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HomeDietetics and Human NutritionResearch2007 -2009 Undergraduate Research in Nutrition and Food Science › Correlation between Energy Drink Consumption and Likelihood to Engage in Risky Behavior on a College Campus: A Research study.

2007 -2009 Undergraduate Research in Nutrition and Food Science

Correlation between Energy Drink Consumption and Likelihood to Engage in Risky Behavior on a College Campus: A Research study.

William Daniel Thompson

William Daniel Thompson

Abstract

Objective: To examine whether or not consumption of energy drinks is associated with likelihood to engage in a variety of “risky” behaviors. These risky behaviors include mixing alcohol with energy drinks, driving under the influence, neglecting to wear a seatbelt, binge drinking, using drugs, using prescription drugs illegally, engaging in sexually promiscuous behavior, taking a dare, or engaging in other illicit activity.

Design: Analytical survey study at the University of Kentucky

Subjects: Two hundred and two undergraduate and graduate college students encompassing varying ages and courses of study

Methods: A survey was administered to the subjects in February and March of 2009 to gather information about their energy drink consumption and history of engagement in risky behaviors over the course of the past year. The data received from the surveys was analyzed using Microsoft Excel by compiling charts and graphs, as well as calculating averages standard deviations, and other statistical tests.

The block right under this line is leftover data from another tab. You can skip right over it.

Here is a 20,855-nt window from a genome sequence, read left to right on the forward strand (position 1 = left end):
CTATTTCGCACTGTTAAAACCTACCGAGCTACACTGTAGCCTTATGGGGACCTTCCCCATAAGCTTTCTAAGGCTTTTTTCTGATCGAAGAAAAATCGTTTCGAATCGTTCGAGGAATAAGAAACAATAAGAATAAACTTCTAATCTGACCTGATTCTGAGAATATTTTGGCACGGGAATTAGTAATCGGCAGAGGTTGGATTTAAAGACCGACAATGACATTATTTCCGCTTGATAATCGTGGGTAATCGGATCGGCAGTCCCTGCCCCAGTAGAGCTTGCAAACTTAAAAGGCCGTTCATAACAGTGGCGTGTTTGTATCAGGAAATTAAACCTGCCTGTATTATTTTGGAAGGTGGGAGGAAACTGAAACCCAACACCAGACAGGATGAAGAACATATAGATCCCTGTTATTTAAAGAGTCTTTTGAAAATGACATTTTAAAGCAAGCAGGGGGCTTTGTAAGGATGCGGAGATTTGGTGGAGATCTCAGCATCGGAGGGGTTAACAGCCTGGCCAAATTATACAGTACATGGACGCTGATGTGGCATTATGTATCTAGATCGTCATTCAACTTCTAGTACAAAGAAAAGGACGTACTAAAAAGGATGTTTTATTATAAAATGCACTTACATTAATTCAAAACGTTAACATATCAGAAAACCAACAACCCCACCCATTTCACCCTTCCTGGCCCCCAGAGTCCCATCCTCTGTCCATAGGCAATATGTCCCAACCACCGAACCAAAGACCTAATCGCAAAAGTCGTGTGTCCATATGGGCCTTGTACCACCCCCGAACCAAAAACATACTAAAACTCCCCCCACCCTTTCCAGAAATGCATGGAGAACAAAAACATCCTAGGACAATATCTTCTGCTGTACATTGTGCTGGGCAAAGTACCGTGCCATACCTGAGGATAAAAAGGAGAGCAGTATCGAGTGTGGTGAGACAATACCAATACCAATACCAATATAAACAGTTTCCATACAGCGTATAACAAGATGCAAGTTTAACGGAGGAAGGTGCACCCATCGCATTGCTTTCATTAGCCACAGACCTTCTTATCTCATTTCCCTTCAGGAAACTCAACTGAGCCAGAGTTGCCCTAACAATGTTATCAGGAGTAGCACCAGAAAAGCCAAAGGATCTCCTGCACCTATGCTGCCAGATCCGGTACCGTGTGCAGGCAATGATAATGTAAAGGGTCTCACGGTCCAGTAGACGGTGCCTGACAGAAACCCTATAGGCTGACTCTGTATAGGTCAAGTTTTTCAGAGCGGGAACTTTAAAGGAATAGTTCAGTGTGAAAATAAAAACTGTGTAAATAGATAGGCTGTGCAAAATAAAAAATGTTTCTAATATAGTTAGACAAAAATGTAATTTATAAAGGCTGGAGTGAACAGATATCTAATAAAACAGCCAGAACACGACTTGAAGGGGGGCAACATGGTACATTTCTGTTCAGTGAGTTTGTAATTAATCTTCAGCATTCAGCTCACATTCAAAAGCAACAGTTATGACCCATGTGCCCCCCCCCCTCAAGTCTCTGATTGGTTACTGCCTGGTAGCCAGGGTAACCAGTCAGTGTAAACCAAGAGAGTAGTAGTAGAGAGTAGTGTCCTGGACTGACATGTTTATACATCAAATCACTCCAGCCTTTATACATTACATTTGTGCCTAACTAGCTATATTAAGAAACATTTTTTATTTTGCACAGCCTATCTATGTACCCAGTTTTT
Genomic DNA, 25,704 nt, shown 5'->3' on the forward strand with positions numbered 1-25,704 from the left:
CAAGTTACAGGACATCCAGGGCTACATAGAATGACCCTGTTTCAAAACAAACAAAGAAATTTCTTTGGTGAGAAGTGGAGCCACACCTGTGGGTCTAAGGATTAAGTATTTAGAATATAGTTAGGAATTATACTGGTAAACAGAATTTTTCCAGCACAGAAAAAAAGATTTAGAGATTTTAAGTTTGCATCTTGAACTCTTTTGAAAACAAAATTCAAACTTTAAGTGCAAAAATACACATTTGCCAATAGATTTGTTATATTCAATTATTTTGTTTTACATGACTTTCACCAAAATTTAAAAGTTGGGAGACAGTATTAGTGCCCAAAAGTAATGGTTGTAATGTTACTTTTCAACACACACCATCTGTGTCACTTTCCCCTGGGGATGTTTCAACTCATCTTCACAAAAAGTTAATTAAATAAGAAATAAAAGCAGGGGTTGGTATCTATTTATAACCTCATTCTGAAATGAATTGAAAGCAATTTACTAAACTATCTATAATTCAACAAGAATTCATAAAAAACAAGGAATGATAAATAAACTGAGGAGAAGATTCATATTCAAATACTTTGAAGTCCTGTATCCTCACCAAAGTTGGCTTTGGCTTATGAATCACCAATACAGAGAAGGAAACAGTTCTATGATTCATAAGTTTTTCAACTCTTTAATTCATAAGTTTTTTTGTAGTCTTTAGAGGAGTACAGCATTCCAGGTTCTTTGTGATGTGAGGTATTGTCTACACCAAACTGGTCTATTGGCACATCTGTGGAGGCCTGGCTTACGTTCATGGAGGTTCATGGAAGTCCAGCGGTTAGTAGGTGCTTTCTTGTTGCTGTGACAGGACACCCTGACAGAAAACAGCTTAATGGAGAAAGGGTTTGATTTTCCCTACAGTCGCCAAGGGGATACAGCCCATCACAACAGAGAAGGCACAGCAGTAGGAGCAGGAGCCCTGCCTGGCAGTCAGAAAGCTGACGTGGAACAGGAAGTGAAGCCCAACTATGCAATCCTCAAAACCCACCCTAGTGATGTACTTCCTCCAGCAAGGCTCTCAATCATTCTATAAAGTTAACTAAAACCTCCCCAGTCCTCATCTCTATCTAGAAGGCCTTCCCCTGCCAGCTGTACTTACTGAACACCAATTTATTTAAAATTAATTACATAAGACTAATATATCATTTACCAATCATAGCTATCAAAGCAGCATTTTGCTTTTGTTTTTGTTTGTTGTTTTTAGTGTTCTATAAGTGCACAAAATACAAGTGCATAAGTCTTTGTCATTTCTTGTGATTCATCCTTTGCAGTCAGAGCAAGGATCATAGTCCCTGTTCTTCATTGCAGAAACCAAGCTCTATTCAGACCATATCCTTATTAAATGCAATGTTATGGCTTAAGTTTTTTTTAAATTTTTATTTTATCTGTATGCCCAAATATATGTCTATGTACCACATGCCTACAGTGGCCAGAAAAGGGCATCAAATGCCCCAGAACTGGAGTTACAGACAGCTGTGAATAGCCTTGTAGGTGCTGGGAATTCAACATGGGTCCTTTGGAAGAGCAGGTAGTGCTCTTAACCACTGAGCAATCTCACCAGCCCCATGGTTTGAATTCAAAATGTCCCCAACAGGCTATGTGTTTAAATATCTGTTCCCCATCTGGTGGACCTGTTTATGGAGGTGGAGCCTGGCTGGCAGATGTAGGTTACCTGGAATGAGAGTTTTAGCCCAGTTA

Results: 92.86% of males and 82.69% of females reported energy drink usage at some point in their lives. A total of 202 students were surveyed about their engagement in risky behaviors within the past year. The average age of male participants was 20.14 +/- 1.33 years while the average age of female participants was 20.26 +/- 1.49 years. Of the participants that were surveyed, a positive correlation for both males and females was seen in consumption along with likelihood to drink alcohol and energy drinks concurrently, neglecting to wear a seatbelt, binge drink on a frequent basis, use illegal drugs, use prescription drugs illegally, and engage in sexually promiscuous activity. While the remaining 3 activities had significance in one gender or the other, they did not have significance in both genders so these behaviors were considered negligible.

Conclusion: Frequent consumption of energy drinks was associated with an increased likelihood to engage in various risky behaviors. This study gives evidence that consumption of these drinks can possibly lead to an increased likelihood to engage in risky behavior. Measures should be taken to educate the college age group in order to prevent these kinds of behavior resultant of energy drink consumption.

 

 
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